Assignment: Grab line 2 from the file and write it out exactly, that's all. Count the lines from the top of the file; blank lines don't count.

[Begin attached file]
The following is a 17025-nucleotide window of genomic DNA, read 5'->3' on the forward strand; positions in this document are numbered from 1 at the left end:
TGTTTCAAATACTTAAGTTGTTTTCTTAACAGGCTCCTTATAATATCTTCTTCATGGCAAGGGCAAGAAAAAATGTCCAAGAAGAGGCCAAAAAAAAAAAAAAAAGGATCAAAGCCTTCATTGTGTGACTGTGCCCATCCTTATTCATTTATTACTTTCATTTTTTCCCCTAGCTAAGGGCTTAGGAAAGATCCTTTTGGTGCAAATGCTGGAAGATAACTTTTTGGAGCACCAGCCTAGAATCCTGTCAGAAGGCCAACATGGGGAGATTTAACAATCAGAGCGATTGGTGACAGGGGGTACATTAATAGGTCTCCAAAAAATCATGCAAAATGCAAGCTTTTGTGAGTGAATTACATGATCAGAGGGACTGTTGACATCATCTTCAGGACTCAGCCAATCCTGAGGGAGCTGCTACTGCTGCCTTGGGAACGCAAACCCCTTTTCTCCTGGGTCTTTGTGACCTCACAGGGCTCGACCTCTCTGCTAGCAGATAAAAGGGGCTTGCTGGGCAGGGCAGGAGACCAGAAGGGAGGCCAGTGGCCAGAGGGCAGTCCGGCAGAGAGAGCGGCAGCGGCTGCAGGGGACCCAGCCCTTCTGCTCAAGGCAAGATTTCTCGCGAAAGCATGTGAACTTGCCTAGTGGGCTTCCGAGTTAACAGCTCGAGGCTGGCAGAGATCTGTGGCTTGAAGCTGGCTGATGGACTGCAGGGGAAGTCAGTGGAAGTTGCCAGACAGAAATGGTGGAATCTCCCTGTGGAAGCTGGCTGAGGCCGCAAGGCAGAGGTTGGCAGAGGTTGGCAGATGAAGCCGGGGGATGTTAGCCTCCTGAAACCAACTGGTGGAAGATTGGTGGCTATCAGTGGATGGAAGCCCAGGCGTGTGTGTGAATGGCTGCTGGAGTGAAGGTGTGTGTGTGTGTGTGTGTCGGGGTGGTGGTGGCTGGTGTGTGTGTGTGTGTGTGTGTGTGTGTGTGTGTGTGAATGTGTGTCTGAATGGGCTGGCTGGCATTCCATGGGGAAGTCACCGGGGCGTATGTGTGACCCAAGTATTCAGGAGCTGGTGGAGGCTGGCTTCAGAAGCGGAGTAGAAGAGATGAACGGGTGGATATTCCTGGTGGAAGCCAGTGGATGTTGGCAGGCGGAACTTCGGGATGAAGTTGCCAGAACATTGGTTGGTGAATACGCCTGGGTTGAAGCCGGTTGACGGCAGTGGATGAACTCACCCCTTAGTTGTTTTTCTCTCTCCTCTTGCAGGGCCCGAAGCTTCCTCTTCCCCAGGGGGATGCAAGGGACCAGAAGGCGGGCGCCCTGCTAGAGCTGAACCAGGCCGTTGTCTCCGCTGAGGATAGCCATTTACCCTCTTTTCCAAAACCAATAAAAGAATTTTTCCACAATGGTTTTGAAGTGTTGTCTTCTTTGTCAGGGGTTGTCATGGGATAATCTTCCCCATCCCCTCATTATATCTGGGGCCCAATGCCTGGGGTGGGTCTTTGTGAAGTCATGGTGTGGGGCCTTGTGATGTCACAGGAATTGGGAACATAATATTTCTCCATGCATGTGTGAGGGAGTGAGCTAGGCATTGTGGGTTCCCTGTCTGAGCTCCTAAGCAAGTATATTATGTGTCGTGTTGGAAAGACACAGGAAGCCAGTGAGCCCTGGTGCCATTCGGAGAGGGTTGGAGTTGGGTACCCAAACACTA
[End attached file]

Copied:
TGTTTCAAATACTTAAGTTGTTTTCTTAACAGGCTCCTTATAATATCTTCTTCATGGCAAGGGCAAGAAAAAATGTCCAAGAAGAGGCCAAAAAAAAAAAAAAAAGGATCAAAGCCTTCATTGTGTGACTGTGCCCATCCTTATTCATTTATTACTTTCATTTTTTCCCCTAGCTAAGGGCTTAGGAAAGATCCTTTTGGTGCAAATGCTGGAAGATAACTTTTTGGAGCACCAGCCTAGAATCCTGTCAGAAGGCCAACATGGGGAGATTTAACAATCAGAGCGATTGGTGACAGGGGGTACATTAATAGGTCTCCAAAAAATCATGCAAAATGCAAGCTTTTGTGAGTGAATTACATGATCAGAGGGACTGTTGACATCATCTTCAGGACTCAGCCAATCCTGAGGGAGCTGCTACTGCTGCCTTGGGAACGCAAACCCCTTTTCTCCTGGGTCTTTGTGACCTCACAGGGCTCGACCTCTCTGCTAGCAGATAAAAGGGGCTTGCTGGGCAGGGCAGGAGACCAGAAGGGAGGCCAGTGGCCAGAGGGCAGTCCGGCAGAGAGAGCGGCAGCGGCTGCAGGGGACCCAGCCCTTCTGCTCAAGGCAAGATTTCTCGCGAAAGCATGTGAACTTGCCTAGTGGGCTTCCGAGTTAACAGCTCGAGGCTGGCAGAGATCTGTGGCTTGAAGCTGGCTGATGGACTGCAGGGGAAGTCAGTGGAAGTTGCCAGACAGAAATGGTGGAATCTCCCTGTGGAAGCTGGCTGAGGCCGCAAGGCAGAGGTTGGCAGAGGTTGGCAGATGAAGCCGGGGGATGTTAGCCTCCTGAAACCAACTGGTGGAAGATTGGTGGCTATCAGTGGATGGAAGCCCAGGCGTGTGTGTGAATGGCTGCTGGAGTGAAGGTGTGTGTGTGTGTGTGTGTCGGGGTGGTGGTGGCTGGTGTGTGTGTGTGTGTGTGTGTGTGTGTGTGTGTGTGAATGTGTGTCTGAATGGGCTGGCTGGCATTCCATGGGGAAGTCACCGGGGCGTATGTGTGACCCAAGTATTCAGGAGCTGGTGGAGGCTGGCTTCAGAAGCGGAGTAGAAGAGATGAACGGGTGGATATTCCTGGTGGAAGCCAGTGGATGTTGGCAGGCGGAACTTCGGGATGAAGTTGCCAGAACATTGGTTGGTGAATACGCCTGGGTTGAAGCCGGTTGACGGCAGTGGATGAACTCACCCCTTAGTTGTTTTTCTCTCTCCTCTTGCAGGGCCCGAAGCTTCCTCTTCCCCAGGGGGATGCAAGGGACCAGAAGGCGGGCGCCCTGCTAGAGCTGAACCAGGCCGTTGTCTCCGCTGAGGATAGCCATTTACCCTCTTTTCCAAAACCAATAAAAGAATTTTTCCACAATGGTTTTGAAGTGTTGTCTTCTTTGTCAGGGGTTGTCATGGGATAATCTTCCCCATCCCCTCATTATATCTGGGGCCCAATGCCTGGGGTGGGTCTTTGTGAAGTCATGGTGTGGGGCCTTGTGATGTCACAGGAATTGGGAACATAATATTTCTCCATGCATGTGTGAGGGAGTGAGCTAGGCATTGTGGGTTCCCTGTCTGAGCTCCTAAGCAAGTATATTATGTGTCGTGTTGGAAAGACACAGGAAGCCAGTGAGCCCTGGTGCCATTCGGAGAGGGTTGGAGTTGGGTACCCAAACACTA